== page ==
Though as a formal organised movement NAM started with the holding of the Belgrade Summit of Non- Aligned countries in 1961, its seeds were sown by India, particularly by Jawaharlal Nehru even before attainment of India’s independence. It is quite clear that Nehru was articulating the ideas of decolonisation, national independence, non-bloc politics, peaceful coexistence, eradication of racialism and the need for the developing countries to play an active role in international affairs. It was at the initiative of Jawaharlal Nehru that India became the venue of the first forum of the liberated nations, when representatives of 28 countries met in New Delhi in March 1947 (before formal declaration of independence of India) at the Conference on Regional Cooperation among the Asian Countries known as Asian Relations Conference.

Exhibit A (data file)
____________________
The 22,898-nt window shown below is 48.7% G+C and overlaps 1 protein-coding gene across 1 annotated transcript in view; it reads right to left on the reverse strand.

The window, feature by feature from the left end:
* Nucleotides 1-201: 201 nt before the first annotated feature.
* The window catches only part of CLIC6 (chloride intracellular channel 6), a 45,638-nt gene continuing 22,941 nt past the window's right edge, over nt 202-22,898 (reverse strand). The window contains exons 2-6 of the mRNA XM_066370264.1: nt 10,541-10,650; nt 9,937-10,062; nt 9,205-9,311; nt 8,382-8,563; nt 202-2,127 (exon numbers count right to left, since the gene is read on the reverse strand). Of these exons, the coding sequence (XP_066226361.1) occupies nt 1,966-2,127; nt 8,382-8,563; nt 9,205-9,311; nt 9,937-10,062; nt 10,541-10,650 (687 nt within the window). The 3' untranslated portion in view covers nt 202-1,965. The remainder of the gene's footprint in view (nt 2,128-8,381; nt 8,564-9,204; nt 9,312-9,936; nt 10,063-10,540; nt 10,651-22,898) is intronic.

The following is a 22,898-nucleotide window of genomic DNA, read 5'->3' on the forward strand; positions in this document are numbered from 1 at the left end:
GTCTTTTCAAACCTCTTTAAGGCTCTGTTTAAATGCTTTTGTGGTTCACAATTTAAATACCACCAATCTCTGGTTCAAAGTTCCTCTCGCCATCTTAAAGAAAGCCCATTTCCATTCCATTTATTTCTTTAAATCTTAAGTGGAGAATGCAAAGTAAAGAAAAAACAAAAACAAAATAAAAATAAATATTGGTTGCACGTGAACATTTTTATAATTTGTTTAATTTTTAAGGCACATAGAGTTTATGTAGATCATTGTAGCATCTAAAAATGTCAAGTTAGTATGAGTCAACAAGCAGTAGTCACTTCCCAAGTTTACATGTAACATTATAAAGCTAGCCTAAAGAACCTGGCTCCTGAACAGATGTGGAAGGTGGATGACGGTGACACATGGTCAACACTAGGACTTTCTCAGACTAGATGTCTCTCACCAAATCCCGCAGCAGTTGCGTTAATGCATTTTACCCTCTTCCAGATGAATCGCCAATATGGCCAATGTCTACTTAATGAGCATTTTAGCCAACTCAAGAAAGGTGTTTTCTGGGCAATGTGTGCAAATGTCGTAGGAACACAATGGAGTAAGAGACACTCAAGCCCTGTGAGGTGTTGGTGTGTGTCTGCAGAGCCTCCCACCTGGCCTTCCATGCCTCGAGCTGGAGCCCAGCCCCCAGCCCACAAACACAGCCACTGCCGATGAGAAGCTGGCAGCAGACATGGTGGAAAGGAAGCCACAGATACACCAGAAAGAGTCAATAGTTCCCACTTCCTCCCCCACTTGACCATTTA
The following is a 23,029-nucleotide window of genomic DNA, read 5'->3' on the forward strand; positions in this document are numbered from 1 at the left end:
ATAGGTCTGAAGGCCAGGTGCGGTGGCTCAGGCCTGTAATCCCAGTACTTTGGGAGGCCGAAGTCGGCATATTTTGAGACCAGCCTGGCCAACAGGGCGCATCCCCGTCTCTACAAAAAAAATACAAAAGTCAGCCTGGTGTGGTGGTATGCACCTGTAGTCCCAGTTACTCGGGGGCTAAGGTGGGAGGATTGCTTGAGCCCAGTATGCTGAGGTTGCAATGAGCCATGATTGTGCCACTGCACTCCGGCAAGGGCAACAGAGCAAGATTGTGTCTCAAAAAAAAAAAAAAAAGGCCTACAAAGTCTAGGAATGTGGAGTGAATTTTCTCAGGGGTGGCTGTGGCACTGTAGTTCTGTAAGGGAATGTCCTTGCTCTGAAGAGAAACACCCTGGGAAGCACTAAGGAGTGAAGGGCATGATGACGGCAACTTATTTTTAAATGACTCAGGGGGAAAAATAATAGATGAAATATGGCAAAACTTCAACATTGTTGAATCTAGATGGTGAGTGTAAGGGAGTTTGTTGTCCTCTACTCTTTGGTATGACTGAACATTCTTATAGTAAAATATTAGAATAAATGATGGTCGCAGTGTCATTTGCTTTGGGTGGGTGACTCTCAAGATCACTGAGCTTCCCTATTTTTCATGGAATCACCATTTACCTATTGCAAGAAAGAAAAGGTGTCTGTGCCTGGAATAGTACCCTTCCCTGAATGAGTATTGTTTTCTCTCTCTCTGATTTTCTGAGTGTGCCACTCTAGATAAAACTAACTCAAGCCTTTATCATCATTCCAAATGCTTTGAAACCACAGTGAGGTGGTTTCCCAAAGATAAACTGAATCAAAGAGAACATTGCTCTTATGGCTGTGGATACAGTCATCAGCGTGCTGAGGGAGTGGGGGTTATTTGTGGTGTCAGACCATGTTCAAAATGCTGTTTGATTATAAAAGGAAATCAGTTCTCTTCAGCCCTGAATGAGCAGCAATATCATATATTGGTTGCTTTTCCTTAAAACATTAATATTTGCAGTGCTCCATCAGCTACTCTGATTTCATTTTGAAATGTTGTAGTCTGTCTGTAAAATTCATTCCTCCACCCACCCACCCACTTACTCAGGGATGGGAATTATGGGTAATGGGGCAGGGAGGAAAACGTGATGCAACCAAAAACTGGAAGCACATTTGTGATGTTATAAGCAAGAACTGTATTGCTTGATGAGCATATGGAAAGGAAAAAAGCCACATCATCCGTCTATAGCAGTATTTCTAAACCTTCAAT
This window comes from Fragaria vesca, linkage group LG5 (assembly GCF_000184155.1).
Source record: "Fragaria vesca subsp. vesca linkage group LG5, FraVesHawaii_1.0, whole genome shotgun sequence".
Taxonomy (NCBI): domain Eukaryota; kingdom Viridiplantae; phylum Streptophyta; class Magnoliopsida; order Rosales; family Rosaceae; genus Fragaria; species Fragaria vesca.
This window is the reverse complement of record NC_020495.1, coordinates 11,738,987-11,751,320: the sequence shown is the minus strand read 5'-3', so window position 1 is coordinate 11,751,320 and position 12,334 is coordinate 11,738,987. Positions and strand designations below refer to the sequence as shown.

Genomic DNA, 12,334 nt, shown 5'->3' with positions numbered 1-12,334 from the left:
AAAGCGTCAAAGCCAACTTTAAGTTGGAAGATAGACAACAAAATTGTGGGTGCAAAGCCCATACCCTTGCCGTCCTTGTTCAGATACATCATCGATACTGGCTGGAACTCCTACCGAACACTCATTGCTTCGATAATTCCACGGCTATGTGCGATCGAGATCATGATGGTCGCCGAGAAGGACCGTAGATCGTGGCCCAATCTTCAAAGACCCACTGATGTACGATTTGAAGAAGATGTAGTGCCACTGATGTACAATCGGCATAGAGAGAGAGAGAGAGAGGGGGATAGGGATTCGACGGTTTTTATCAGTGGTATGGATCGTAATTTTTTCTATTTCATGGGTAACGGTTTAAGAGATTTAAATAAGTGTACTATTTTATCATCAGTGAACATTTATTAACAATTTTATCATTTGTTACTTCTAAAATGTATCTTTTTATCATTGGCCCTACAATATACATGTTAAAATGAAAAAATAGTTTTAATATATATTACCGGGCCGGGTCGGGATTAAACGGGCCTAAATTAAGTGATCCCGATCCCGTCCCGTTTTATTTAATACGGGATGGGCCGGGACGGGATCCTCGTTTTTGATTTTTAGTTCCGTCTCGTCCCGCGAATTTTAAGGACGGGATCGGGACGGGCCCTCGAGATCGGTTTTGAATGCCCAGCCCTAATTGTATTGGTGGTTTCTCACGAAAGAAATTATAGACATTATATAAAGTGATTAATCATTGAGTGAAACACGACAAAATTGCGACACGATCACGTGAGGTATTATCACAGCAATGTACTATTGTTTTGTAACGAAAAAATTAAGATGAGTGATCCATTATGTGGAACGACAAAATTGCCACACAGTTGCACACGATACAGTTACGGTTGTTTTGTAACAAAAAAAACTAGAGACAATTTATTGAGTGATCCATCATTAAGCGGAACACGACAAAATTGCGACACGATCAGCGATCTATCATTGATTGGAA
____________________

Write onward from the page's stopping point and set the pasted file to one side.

The Asian Relation Conference thus can truly be called the foundation stone for NAM.

BANDUNG CONFERENCE

Along with Nehru some other leaders in the world were also projecting these perceptions of newly independent countries. President Josip Broz Tito of Yugoslavia, President Gamel Abdul Nasser of Egypt (then called United Arab Republic), President Kwarne Nkrumah of Ghana and President Ahmed Soekarno of Indonesia were prominent among these. Together with Nehru they evolved a coherent outlook and position on Non-Alignment.